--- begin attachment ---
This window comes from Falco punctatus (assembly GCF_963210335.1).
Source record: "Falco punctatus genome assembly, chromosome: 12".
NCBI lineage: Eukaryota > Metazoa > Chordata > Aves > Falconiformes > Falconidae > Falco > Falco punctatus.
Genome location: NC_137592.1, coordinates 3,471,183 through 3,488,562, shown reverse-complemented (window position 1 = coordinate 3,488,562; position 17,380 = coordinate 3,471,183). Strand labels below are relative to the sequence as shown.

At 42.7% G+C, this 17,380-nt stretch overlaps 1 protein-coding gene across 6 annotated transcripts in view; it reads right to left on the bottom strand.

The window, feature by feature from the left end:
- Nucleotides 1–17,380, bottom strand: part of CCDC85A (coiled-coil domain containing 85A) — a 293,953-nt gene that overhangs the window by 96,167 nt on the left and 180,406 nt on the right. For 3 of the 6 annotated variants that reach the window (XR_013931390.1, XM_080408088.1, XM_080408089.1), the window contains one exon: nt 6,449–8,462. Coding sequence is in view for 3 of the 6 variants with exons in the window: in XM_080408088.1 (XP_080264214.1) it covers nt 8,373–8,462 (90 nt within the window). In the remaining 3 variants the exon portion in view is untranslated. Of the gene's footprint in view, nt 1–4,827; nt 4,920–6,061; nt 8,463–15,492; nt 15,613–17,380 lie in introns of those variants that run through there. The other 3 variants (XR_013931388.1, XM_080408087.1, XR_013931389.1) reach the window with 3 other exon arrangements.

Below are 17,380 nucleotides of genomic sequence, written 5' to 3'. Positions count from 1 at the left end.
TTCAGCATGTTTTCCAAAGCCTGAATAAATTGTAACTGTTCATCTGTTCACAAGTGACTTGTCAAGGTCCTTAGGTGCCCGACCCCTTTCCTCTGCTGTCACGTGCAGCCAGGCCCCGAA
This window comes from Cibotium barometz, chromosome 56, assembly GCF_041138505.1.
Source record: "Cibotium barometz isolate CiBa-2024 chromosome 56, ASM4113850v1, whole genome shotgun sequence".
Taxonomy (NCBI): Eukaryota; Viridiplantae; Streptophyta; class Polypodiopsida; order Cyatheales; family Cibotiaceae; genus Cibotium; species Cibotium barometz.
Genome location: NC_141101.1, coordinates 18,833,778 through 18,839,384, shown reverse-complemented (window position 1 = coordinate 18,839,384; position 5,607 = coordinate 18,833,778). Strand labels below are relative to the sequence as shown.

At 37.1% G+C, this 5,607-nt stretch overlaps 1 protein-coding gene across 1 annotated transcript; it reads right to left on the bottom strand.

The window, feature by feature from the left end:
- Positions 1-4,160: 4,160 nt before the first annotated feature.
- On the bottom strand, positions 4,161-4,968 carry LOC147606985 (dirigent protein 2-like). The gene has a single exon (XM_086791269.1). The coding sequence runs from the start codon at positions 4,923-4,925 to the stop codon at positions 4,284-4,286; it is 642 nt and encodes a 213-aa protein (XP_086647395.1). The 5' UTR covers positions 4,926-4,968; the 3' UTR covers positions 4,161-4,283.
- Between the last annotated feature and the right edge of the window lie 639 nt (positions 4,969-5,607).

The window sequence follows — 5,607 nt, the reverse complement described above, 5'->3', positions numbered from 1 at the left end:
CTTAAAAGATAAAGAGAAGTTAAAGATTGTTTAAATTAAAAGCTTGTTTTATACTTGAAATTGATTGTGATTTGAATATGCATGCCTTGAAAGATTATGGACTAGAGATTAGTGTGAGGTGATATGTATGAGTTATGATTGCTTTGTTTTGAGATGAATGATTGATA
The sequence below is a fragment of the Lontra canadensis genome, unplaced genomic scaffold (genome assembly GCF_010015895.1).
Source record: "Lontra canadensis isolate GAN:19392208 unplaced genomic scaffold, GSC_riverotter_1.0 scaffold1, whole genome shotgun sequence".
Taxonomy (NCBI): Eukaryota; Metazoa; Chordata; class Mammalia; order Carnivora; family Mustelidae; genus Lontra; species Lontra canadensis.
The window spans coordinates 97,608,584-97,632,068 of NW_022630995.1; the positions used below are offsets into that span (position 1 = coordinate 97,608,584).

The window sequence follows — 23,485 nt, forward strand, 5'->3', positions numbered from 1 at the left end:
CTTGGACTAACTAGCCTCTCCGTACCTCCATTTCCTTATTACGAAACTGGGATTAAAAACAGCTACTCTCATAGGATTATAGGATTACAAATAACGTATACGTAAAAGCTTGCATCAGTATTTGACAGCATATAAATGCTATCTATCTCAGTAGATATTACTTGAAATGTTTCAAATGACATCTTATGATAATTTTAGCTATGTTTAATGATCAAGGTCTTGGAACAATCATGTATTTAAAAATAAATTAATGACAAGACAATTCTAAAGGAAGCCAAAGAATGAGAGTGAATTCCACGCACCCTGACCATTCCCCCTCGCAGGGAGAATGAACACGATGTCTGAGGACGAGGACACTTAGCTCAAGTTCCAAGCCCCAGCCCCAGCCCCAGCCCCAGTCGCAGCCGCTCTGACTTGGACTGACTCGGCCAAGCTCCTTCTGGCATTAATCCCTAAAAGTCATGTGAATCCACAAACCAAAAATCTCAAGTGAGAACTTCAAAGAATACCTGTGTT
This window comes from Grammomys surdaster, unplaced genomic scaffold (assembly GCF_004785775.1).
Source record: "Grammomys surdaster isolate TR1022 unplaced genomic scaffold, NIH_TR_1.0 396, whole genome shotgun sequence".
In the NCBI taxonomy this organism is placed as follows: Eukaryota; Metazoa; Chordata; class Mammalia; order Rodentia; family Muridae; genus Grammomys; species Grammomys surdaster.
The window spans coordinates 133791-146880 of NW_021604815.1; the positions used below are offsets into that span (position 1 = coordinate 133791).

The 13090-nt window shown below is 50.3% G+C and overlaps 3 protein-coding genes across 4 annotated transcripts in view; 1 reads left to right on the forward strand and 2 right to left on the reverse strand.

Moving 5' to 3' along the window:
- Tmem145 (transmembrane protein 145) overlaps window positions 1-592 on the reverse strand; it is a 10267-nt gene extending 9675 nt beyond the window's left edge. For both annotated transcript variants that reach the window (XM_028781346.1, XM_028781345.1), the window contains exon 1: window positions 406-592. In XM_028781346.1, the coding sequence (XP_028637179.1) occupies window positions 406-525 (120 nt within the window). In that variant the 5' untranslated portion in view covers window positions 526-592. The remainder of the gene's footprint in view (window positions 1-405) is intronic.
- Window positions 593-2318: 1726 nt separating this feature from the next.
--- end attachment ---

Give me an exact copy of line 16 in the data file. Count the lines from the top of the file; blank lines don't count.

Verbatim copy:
- Positions 1-4,160: 4,160 nt before the first annotated feature.